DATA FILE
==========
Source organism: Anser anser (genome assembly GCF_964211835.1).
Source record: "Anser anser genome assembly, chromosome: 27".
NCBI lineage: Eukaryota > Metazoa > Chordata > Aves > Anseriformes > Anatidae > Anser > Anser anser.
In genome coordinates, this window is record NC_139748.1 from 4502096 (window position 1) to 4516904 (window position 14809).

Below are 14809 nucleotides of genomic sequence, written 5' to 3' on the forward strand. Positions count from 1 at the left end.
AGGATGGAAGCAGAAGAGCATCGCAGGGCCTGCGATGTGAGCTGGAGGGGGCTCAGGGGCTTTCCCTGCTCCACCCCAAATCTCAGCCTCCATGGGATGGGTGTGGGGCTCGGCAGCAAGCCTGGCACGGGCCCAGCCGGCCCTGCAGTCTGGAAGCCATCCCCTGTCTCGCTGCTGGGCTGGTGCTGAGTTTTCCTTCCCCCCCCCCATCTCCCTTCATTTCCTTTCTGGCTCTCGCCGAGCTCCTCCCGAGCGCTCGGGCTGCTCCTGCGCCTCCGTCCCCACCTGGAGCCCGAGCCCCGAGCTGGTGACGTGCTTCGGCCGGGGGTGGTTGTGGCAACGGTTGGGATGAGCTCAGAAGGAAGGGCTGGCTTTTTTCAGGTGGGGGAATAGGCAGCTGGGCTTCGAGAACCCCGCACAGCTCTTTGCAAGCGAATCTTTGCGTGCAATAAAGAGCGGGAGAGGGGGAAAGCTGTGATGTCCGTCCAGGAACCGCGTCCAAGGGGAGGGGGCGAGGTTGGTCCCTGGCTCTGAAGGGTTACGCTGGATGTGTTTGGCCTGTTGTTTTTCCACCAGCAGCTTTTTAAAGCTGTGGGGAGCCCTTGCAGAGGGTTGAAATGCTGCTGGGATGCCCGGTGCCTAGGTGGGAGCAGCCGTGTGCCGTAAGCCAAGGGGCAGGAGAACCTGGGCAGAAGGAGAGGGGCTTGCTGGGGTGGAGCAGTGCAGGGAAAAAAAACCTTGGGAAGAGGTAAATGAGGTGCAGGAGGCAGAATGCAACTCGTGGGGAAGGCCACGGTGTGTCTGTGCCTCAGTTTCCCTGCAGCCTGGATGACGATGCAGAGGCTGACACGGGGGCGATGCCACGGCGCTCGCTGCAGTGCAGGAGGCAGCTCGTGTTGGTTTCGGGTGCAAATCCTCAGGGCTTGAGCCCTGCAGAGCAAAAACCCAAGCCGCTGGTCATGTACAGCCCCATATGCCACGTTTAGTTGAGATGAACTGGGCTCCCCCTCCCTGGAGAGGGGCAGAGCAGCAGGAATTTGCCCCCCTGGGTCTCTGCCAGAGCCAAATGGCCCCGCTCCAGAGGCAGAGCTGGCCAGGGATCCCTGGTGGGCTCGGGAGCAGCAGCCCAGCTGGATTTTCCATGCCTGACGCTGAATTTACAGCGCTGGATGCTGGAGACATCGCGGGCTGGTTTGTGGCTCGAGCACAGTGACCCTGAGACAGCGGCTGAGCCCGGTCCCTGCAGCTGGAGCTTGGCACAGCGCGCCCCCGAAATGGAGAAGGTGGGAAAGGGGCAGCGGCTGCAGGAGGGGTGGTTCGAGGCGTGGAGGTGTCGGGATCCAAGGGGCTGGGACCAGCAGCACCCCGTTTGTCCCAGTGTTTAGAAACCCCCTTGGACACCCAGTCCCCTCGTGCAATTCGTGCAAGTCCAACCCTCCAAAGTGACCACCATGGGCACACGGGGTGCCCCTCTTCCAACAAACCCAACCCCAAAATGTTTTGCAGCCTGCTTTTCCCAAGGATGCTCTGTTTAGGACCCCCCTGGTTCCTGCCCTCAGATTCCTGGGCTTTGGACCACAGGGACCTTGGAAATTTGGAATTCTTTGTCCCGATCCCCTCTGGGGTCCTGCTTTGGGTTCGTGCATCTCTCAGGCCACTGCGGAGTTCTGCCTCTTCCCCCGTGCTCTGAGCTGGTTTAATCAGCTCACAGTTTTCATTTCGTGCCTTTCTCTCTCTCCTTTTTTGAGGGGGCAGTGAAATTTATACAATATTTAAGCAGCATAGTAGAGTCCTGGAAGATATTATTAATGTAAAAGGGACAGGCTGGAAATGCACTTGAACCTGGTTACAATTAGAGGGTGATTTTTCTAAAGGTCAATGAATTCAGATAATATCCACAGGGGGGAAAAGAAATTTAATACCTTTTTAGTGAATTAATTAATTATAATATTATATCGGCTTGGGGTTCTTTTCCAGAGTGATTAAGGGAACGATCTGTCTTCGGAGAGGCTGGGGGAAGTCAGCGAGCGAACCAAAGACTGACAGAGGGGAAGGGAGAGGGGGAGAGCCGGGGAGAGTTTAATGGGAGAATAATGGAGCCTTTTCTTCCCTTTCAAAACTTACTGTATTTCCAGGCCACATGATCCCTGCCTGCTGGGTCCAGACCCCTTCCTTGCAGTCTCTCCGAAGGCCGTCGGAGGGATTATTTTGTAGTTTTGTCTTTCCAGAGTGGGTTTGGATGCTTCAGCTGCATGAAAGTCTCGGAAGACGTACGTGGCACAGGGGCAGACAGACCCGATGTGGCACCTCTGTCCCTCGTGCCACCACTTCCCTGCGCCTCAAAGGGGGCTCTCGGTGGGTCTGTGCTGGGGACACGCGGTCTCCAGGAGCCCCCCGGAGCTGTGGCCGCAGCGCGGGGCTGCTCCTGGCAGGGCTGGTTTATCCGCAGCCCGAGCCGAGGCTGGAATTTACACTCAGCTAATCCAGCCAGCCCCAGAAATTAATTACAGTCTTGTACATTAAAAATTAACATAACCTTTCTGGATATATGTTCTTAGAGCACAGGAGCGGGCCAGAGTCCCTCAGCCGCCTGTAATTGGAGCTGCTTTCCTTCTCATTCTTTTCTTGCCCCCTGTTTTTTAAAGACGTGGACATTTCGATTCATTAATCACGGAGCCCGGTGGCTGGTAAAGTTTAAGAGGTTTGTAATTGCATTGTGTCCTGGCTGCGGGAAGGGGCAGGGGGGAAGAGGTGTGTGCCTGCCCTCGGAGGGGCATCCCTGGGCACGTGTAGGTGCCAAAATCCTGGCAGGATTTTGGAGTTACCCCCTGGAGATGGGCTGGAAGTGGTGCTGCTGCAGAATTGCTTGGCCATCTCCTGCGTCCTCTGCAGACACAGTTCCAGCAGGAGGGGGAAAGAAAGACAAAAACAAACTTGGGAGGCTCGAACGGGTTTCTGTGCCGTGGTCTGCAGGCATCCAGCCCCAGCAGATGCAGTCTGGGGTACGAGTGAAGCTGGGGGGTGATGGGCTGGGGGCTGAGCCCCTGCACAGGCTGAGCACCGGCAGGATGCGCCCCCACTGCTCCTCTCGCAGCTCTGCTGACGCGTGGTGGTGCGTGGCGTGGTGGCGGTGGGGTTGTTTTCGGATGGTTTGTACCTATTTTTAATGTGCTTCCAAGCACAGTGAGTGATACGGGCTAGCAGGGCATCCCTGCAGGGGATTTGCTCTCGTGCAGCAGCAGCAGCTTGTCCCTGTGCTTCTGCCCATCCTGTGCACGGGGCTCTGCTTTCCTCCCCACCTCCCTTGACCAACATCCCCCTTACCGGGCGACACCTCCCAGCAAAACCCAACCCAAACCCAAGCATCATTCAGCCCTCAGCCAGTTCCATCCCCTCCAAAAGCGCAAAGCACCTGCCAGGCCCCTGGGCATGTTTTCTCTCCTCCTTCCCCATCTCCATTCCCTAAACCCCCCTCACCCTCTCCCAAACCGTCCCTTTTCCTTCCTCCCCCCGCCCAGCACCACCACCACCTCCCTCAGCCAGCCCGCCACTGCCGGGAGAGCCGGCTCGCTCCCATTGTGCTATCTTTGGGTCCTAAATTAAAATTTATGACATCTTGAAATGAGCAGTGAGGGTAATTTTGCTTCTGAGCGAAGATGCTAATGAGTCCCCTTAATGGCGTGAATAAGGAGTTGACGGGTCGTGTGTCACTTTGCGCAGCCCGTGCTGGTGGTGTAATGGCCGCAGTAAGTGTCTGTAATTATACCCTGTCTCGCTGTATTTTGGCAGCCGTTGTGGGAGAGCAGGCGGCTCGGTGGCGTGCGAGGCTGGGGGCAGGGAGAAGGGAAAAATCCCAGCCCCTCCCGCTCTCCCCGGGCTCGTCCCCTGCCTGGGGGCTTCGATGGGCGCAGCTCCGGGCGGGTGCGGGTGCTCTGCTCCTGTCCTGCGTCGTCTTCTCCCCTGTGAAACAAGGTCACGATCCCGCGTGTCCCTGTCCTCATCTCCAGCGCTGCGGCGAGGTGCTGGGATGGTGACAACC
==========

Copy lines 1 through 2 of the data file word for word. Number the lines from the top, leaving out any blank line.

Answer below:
Source organism: Anser anser (genome assembly GCF_964211835.1).
Source record: "Anser anser genome assembly, chromosome: 27".